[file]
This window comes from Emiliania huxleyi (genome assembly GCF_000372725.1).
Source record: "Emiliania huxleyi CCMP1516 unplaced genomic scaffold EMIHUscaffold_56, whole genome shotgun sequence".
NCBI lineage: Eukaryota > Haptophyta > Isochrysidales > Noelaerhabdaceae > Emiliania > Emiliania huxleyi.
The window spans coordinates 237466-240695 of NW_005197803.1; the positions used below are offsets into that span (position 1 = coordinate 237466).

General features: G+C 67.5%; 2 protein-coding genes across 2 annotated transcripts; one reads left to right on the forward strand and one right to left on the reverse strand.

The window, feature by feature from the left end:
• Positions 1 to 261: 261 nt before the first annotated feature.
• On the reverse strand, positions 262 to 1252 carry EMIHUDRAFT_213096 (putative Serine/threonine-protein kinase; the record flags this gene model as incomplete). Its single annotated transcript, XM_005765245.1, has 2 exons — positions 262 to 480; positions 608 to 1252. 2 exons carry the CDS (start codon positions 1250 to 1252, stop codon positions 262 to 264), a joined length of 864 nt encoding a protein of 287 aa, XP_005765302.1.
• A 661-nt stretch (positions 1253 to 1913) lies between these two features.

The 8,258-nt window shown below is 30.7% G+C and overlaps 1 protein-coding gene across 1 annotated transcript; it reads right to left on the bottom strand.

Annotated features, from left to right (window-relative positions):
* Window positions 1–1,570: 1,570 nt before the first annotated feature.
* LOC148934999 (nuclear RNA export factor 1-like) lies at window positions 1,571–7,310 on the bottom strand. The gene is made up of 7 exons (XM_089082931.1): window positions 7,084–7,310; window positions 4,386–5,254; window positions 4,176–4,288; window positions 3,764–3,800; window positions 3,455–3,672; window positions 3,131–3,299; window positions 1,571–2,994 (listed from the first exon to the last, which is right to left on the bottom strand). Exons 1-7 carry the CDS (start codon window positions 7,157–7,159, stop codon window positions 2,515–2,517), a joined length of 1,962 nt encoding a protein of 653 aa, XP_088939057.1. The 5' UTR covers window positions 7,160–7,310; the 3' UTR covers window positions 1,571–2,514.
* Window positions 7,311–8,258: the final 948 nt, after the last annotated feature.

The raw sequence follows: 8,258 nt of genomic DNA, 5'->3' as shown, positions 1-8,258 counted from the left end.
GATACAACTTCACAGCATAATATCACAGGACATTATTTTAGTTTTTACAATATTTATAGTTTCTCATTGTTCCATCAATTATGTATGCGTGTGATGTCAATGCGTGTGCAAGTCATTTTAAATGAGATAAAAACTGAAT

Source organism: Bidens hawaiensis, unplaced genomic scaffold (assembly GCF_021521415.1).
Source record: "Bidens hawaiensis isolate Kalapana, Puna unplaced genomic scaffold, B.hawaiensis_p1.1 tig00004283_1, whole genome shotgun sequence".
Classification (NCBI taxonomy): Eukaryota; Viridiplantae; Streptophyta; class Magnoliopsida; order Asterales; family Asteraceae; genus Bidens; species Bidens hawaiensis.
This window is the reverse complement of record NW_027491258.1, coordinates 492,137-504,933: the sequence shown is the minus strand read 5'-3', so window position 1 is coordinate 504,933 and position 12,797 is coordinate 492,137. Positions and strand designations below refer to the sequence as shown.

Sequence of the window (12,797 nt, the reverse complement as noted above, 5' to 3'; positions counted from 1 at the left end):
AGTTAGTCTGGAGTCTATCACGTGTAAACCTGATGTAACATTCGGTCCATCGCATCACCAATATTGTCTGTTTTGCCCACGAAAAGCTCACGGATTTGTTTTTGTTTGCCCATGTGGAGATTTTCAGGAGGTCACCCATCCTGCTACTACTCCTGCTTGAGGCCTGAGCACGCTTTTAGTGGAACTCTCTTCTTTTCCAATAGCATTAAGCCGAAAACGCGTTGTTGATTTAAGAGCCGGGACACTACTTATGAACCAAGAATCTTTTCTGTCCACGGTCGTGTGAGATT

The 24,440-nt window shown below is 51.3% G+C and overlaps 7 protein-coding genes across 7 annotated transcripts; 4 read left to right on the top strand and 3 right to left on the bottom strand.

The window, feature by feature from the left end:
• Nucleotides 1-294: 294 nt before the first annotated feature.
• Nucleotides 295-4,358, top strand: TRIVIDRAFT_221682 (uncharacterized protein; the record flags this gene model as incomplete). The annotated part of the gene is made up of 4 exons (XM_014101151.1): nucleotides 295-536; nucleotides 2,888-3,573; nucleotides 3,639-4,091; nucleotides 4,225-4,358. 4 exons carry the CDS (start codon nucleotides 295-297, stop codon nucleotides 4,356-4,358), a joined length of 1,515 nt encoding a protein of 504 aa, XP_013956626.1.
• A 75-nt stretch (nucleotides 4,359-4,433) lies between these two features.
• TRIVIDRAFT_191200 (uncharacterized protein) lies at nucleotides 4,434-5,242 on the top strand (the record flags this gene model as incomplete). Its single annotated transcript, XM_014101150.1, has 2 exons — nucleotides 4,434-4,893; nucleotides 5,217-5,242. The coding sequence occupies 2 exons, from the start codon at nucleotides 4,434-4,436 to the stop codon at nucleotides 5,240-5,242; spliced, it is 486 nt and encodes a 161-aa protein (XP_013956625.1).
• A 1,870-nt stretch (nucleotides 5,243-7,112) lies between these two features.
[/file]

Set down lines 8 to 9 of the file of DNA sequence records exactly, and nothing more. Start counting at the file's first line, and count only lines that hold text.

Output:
• On the reverse strand, positions 262 to 1252 carry EMIHUDRAFT_213096 (putative Serine/threonine-protein kinase; the record flags this gene model as incomplete). Its single annotated transcript, XM_005765245.1, has 2 exons — positions 262 to 480; positions 608 to 1252. 2 exons carry the CDS (start codon positions 1250 to 1252, stop codon positions 262 to 264), a joined length of 864 nt encoding a protein of 287 aa, XP_005765302.1.
• A 661-nt stretch (positions 1253 to 1913) lies between these two features.